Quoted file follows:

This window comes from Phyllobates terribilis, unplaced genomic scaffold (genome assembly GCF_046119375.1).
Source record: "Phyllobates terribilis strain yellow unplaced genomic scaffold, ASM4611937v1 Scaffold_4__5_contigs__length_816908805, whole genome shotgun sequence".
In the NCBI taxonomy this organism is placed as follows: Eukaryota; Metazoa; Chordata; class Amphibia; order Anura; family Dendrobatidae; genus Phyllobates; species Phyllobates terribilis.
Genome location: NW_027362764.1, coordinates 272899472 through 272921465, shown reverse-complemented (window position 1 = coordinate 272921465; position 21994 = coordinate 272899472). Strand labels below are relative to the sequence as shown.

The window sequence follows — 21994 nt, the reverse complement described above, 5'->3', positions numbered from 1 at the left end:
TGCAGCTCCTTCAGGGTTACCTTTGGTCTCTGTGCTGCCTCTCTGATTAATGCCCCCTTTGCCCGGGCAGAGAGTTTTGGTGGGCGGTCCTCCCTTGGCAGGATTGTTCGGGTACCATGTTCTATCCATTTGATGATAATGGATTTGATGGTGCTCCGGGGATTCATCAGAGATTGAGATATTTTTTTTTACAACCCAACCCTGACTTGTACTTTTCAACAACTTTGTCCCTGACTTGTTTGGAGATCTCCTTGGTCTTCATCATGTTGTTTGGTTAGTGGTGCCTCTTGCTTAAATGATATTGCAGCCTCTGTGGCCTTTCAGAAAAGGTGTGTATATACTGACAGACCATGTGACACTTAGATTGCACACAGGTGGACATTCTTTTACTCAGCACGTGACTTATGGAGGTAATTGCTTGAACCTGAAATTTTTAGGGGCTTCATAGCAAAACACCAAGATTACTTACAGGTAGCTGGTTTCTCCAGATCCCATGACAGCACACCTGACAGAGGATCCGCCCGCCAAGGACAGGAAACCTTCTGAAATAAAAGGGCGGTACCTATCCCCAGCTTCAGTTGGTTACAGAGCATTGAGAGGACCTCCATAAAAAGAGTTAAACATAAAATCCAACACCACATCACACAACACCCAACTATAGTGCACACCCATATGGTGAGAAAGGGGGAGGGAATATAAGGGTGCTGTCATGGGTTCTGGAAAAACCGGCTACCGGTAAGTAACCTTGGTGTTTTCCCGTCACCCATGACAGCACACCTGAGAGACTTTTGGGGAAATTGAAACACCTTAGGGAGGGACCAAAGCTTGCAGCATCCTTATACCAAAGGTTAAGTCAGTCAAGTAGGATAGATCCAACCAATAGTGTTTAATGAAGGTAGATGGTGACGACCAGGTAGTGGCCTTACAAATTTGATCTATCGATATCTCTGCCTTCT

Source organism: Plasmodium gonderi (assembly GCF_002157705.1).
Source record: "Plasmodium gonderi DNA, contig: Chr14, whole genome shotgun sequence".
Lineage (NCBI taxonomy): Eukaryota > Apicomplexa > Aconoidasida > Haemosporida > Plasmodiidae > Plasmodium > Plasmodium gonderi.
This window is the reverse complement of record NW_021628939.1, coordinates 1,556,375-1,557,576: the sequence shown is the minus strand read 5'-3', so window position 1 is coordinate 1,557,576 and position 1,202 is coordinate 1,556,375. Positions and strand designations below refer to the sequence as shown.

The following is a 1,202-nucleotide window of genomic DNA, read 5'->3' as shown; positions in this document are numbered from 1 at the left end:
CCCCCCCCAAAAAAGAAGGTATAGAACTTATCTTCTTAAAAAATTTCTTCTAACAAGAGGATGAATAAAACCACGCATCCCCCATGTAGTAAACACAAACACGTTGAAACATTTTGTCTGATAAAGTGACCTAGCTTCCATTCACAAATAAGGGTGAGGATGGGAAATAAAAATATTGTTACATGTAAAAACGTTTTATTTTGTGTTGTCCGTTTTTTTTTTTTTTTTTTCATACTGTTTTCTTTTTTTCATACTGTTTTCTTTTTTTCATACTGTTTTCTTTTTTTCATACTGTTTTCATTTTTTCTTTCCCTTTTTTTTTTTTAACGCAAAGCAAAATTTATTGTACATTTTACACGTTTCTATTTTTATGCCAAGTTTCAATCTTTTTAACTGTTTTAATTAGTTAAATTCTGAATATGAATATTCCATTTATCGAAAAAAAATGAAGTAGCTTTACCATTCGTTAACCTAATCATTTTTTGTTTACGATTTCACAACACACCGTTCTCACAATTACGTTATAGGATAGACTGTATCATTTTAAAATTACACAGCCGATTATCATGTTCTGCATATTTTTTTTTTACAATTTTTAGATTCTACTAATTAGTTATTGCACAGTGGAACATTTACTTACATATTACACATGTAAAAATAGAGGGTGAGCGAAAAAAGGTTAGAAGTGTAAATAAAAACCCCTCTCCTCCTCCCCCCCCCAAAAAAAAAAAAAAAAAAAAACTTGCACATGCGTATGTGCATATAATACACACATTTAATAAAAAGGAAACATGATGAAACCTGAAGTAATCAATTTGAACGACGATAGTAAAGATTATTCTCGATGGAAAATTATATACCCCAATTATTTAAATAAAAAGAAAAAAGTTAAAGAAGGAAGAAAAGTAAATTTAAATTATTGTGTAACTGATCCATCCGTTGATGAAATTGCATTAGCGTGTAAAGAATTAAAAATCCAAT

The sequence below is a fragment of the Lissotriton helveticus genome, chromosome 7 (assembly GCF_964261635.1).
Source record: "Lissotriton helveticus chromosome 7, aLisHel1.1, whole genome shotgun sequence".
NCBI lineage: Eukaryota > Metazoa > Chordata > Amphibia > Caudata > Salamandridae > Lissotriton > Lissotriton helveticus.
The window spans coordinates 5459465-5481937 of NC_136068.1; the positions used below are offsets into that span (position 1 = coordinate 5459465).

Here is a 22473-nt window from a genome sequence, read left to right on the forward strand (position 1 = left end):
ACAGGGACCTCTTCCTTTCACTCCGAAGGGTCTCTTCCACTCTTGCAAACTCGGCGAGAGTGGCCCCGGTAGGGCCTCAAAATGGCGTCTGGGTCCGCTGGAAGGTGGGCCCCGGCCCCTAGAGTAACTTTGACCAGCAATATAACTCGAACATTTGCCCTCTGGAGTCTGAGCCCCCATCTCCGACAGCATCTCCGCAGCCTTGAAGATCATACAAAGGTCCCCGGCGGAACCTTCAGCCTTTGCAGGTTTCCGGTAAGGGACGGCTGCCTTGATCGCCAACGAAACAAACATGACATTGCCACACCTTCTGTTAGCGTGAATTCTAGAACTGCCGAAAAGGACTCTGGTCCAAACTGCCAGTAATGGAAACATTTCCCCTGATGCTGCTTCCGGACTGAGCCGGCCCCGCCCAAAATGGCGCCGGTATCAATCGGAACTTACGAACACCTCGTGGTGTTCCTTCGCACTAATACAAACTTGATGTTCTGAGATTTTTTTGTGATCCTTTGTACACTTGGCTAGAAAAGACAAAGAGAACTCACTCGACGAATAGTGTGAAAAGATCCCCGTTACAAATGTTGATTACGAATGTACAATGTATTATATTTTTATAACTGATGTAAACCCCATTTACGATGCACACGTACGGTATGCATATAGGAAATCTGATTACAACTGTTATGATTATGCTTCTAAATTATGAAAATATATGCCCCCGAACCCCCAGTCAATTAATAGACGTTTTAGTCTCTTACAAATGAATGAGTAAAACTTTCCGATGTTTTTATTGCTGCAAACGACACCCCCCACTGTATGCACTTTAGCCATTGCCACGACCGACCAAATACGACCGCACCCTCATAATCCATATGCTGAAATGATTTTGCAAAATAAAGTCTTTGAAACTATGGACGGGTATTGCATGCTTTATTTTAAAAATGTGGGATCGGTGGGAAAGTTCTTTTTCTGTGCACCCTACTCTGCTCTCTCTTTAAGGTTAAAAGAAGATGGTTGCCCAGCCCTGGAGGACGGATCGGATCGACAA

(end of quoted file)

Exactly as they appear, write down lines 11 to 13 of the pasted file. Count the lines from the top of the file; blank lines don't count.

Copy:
The following is a 1,202-nucleotide window of genomic DNA, read 5'->3' as shown; positions in this document are numbered from 1 at the left end:
CCCCCCCCAAAAAAGAAGGTATAGAACTTATCTTCTTAAAAAATTTCTTCTAACAAGAGGATGAATAAAACCACGCATCCCCCATGTAGTAAACACAAACACGTTGAAACATTTTGTCTGATAAAGTGACCTAGCTTCCATTCACAAATAAGGGTGAGGATGGGAAATAAAAATATTGTTACATGTAAAAACGTTTTATTTTGTGTTGTCCGTTTTTTTTTTTTTTTTTTCATACTGTTTTCTTTTTTTCATACTGTTTTCTTTTTTTCATACTGTTTTCTTTTTTTCATACTGTTTTCATTTTTTCTTTCCCTTTTTTTTTTTTAACGCAAAGCAAAATTTATTGTACATTTTACACGTTTCTATTTTTATGCCAAGTTTCAATCTTTTTAACTGTTTTAATTAGTTAAATTCTGAATATGAATATTCCATTTATCGAAAAAAAATGAAGTAGCTTTACCATTCGTTAACCTAATCATTTTTTGTTTACGATTTCACAACACACCGTTCTCACAATTACGTTATAGGATAGACTGTATCATTTTAAAATTACACAGCCGATTATCATGTTCTGCATATTTTTTTTTTACAATTTTTAGATTCTACTAATTAGTTATTGCACAGTGGAACATTTACTTACATATTACACATGTAAAAATAGAGGGTGAGCGAAAAAAGGTTAGAAGTGTAAATAAAAACCCCTCTCCTCCTCCCCCCCCCAAAAAAAAAAAAAAAAAAAAACTTGCACATGCGTATGTGCATATAATACACACATTTAATAAAAAGGAAACATGATGAAACCTGAAGTAATCAATTTGAACGACGATAGTAAAGATTATTCTCGATGGAAAATTATATACCCCAATTATTTAAATAAAAAGAAAAAAGTTAAAGAAGGAAGAAAAGTAAATTTAAATTATTGTGTAACTGATCCATCCGTTGATGAAATTGCATTAGCGTGTAAAGAATTAAAAATCCAAT

The sequence below is a fragment of the Lissotriton helveticus genome, chromosome 7 (assembly GCF_964261635.1).